Apparently, the most natural way of compensation wbuld be to insert a series resistance decreasing with increasing temperature in such a way that the error due to the temperature is compensated. However, the existingresistances of this kindeither have avery large or a very small negative temperature coefiicient of the electric resistance. Bodies with very large temperature coeflicients are many temperature-dependent conductors, especially metal oxides. Their temperature coefficients amount to a few per cent for each degree Centigrade. Consequently, the absolute variation of these resistances is considerably greater for lower temperatures than for higher temperatures. For example, the resistance of cuprous oxide resistances is reduced to one-half by a rise in temperature of 30 degrees centigrade, so that the dillerential variation of their resistance at, for example, 50 C. will still amount to about one-half of that at 20 C. On the other hand, the output of the transmitter will mostly not be suflicient to permit a sufficient- 1y high series resistance for the compensation of temperature by means of series resistances with small negative temperature coefiicients. Such resistances, for example certain kinds of carbon, have a temperature coefficient of a few tenths of a per cent for a temperature variation of 10 C. Since the temperature coefiicient of copper is four per cent for 10 C., the order in the case of the series resistance would have to be ten times as large as that of the copper resistance, so that the transmitters would have to be extremely large and heavy.

According to the invention, it is possible to obtain a compensation of temperature with comparatively small series resistances, using resistances with very large temperature coeflicients, by providing a series resistance in which a highly temperature-dependent conductor 3, is connected in parallel with a resistance 4, varying but slightly with the temperature. By correctly dimena ase'nscs cloning the resistances 3, 5, it is possible to obtain a practically completely lineardependence or the resistance upon the temperature. If necessary, there may also be inserted in the sys tem a small temperature-dependent series resistance 5, in order to obtain a more improved linearity. A still more improved linear or, if necessary, not linear dependence upon the temperature may be obtained by inserting (mixed series and parallel connection) additional highly or slightly temperature-dependent resistances 3, 4 respectively (not shown) so as to form a network. With this arrangement, it is generally possible to obtain'a practicaliycompletely sufficient linear compensation of temperature with a series resistance 5, which,-in total, at the lowest temperature occurring, is about double the amount by which it must be reduced when the temperature rises.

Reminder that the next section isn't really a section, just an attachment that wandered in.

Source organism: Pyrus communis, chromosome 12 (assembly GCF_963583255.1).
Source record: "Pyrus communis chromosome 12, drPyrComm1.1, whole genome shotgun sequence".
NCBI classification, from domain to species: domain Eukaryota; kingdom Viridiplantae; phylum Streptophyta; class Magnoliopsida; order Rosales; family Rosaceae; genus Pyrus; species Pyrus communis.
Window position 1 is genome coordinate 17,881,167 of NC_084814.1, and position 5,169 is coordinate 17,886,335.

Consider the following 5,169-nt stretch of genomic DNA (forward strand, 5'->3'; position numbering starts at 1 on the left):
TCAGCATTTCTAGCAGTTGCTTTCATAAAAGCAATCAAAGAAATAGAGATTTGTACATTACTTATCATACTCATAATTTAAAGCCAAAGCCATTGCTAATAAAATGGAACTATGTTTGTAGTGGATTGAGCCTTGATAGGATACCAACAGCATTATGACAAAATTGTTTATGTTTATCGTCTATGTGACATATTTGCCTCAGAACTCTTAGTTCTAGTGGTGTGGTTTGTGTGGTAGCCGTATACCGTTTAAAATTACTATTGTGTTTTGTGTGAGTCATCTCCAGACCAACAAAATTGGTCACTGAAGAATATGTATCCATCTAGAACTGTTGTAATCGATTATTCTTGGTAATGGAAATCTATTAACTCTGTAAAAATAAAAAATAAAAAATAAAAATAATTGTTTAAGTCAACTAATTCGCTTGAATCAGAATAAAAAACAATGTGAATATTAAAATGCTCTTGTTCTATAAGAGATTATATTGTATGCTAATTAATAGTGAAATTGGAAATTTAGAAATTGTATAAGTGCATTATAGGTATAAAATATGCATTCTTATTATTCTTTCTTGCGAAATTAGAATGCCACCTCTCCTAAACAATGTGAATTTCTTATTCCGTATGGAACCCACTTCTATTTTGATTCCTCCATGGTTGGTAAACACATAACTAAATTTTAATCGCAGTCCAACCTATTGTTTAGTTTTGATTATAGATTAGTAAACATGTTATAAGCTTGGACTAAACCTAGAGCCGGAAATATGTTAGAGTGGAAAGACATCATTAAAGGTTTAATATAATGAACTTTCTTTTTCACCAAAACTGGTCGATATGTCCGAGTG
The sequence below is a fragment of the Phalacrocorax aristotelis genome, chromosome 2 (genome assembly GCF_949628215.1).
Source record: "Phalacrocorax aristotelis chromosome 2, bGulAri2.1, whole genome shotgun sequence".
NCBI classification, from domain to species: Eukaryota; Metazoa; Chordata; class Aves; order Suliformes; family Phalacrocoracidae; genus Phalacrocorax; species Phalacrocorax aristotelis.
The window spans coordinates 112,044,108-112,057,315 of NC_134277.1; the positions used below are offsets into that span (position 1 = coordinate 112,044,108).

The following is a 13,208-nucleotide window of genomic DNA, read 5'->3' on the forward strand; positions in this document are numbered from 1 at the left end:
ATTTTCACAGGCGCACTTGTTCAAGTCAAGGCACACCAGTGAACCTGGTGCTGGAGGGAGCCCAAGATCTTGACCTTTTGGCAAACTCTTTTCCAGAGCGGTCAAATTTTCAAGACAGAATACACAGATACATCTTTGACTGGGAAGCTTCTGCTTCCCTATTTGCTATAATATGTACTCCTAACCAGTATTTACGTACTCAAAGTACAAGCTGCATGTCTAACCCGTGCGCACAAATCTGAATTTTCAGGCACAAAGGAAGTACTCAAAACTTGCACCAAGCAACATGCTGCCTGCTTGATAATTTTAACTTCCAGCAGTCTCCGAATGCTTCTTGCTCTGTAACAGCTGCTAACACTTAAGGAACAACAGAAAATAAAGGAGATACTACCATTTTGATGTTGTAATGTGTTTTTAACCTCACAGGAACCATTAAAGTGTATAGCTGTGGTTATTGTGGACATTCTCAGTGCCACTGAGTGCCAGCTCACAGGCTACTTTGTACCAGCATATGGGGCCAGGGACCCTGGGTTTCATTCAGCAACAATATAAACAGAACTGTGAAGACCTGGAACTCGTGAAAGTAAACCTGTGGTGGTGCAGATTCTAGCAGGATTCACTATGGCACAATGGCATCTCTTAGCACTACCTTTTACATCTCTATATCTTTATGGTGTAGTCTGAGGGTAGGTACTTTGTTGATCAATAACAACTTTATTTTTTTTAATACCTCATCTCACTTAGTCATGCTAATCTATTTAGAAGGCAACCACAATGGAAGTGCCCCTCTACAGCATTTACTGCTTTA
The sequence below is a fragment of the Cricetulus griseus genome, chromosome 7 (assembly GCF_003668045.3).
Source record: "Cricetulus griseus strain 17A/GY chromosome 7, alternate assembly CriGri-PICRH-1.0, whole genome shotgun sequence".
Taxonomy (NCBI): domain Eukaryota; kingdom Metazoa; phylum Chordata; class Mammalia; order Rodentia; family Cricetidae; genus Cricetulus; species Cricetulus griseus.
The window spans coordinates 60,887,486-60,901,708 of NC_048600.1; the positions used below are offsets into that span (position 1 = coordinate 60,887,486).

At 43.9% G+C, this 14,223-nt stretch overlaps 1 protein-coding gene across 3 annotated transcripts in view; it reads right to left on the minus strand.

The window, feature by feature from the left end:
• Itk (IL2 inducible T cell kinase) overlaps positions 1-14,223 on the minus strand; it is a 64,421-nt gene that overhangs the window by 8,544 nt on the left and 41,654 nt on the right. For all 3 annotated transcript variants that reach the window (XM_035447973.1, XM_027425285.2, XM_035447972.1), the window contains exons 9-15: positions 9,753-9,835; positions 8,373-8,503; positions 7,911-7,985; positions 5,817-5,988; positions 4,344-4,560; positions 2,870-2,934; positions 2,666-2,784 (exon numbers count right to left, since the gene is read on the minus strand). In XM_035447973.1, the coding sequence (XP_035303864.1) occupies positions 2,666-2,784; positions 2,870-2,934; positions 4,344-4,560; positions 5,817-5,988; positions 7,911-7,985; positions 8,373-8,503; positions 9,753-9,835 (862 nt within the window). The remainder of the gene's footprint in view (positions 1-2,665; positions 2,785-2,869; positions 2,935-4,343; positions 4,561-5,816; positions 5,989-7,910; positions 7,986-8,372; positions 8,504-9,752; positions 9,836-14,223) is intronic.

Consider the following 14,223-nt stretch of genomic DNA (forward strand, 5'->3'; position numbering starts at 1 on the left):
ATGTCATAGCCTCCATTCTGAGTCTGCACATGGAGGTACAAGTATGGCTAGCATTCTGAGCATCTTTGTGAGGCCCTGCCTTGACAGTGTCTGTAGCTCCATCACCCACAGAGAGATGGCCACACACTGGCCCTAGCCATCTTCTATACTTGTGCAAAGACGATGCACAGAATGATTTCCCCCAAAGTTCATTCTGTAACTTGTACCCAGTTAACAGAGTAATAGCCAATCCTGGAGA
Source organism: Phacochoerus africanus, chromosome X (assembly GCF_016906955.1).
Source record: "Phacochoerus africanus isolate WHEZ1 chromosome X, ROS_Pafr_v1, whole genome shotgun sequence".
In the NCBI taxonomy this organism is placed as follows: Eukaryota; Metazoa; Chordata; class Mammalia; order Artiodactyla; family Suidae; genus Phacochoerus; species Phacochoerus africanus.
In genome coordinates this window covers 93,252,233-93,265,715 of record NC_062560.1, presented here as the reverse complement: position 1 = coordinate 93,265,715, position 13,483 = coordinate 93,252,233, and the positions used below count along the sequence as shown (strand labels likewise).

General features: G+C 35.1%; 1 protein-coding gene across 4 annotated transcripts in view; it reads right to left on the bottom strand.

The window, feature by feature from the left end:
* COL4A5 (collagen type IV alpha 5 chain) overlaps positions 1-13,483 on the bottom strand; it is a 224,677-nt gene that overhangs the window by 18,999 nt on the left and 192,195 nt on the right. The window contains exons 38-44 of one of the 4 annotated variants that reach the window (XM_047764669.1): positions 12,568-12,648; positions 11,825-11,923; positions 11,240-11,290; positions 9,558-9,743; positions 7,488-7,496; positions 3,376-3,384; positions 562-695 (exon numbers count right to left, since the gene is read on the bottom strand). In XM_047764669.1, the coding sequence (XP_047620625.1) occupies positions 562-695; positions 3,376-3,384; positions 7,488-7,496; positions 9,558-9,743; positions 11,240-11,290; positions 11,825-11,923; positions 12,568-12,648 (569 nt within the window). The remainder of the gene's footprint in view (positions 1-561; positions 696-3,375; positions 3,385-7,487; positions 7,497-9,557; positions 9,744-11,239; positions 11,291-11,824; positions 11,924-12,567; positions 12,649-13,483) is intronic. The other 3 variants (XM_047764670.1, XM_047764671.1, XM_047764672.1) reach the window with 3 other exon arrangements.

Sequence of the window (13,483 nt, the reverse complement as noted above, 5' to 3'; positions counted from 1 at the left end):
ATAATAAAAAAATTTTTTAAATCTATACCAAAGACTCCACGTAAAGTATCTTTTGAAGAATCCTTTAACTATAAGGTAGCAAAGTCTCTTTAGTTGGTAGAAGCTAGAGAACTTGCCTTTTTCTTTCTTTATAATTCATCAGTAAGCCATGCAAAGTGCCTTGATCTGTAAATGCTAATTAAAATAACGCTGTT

' As, apart from the influence of the copper resistance 2, also the magnet l, in the transmitter (Figs. 1 and 3) causes a reduction in the indication at higher temperatures (variation of the remanence by about 0.3% for C.) it is necessary, if an iron-nickel shunt (not shown) is to be altogether avoided, to cause a certain additional linear reduction of the total resistance, which compensates the temperature coefiicient of the magnet i. It should amount to about 0.3% for each 10 C. The result-of this is that an irregularity of the temperature compensation is caused for difizerent numbers of revolutions, being in the reverse order as in compensating the infiuence of the copper resistance 2, by means'of magnetic s'hunt (see above) and generally to a considerably smaller amount. Therefore, the transmitter is now still under-compensated for large numbers of revolutions and over-compensated for small numbers of revolutions, if it is correctly compensated for average numbers of revolutions. This still remaining error may be compensated according to the invention by the self-heating of the temperature-dependent conductor 3, as the current passes through. By a suitable heat insulation of the temperaturedependent conductor *5, this compensating efiect may be dimensioned so as to obtain a practically complete compensation of the error due to the temperature at difierent numbers of revolutions.